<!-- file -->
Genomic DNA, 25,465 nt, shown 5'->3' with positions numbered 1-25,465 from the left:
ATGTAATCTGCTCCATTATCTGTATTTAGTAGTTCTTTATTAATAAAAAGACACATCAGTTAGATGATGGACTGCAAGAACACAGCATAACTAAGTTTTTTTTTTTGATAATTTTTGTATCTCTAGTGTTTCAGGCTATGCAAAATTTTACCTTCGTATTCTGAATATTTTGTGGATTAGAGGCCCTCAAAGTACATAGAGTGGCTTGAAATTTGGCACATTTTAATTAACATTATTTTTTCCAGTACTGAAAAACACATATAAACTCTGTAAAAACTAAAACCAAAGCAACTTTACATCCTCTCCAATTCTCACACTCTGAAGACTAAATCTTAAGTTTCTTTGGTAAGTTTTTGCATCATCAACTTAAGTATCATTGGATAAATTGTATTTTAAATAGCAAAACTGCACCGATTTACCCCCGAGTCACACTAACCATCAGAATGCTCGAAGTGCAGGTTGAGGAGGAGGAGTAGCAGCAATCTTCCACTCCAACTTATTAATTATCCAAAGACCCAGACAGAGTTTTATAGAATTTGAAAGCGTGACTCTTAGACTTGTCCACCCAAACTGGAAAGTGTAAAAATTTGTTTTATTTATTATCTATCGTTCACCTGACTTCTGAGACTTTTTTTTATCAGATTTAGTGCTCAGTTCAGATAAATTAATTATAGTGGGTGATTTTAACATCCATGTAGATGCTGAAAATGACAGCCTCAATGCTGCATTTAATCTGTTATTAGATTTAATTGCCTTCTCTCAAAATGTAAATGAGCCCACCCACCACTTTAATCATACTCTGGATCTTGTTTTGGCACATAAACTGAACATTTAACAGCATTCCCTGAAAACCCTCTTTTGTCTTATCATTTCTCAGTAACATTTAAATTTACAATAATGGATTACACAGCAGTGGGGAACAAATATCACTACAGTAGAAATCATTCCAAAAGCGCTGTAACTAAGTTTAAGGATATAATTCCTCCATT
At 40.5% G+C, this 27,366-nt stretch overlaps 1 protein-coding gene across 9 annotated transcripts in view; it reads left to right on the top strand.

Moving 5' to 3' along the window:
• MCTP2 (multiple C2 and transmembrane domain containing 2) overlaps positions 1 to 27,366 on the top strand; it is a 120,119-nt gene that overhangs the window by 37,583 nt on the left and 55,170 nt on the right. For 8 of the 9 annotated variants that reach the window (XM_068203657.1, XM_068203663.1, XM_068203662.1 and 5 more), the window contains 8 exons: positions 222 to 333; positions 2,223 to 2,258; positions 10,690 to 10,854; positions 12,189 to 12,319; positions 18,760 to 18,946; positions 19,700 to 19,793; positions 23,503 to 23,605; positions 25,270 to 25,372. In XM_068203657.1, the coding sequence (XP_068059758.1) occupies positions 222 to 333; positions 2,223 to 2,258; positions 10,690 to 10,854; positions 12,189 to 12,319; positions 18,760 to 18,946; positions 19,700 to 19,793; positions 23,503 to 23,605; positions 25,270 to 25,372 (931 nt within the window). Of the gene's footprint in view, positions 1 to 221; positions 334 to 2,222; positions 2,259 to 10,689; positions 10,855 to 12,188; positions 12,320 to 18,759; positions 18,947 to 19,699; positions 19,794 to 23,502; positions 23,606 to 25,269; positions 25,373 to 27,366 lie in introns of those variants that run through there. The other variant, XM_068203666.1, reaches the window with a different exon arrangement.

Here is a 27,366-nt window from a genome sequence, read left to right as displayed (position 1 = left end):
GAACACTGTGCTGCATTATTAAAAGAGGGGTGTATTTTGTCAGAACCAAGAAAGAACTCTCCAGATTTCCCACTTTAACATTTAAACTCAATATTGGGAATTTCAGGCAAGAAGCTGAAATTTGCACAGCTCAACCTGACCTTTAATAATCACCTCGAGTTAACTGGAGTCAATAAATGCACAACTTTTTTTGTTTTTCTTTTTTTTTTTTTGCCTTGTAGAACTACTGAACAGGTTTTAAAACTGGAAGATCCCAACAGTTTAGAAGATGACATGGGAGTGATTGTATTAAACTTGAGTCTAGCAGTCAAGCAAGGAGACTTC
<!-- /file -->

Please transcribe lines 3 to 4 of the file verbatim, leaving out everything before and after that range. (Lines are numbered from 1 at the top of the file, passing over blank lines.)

At 40.5% G+C, this 27,366-nt stretch overlaps 1 protein-coding gene across 9 annotated transcripts in view; it reads left to right on the top strand.

Moving 5' to 3' along the window: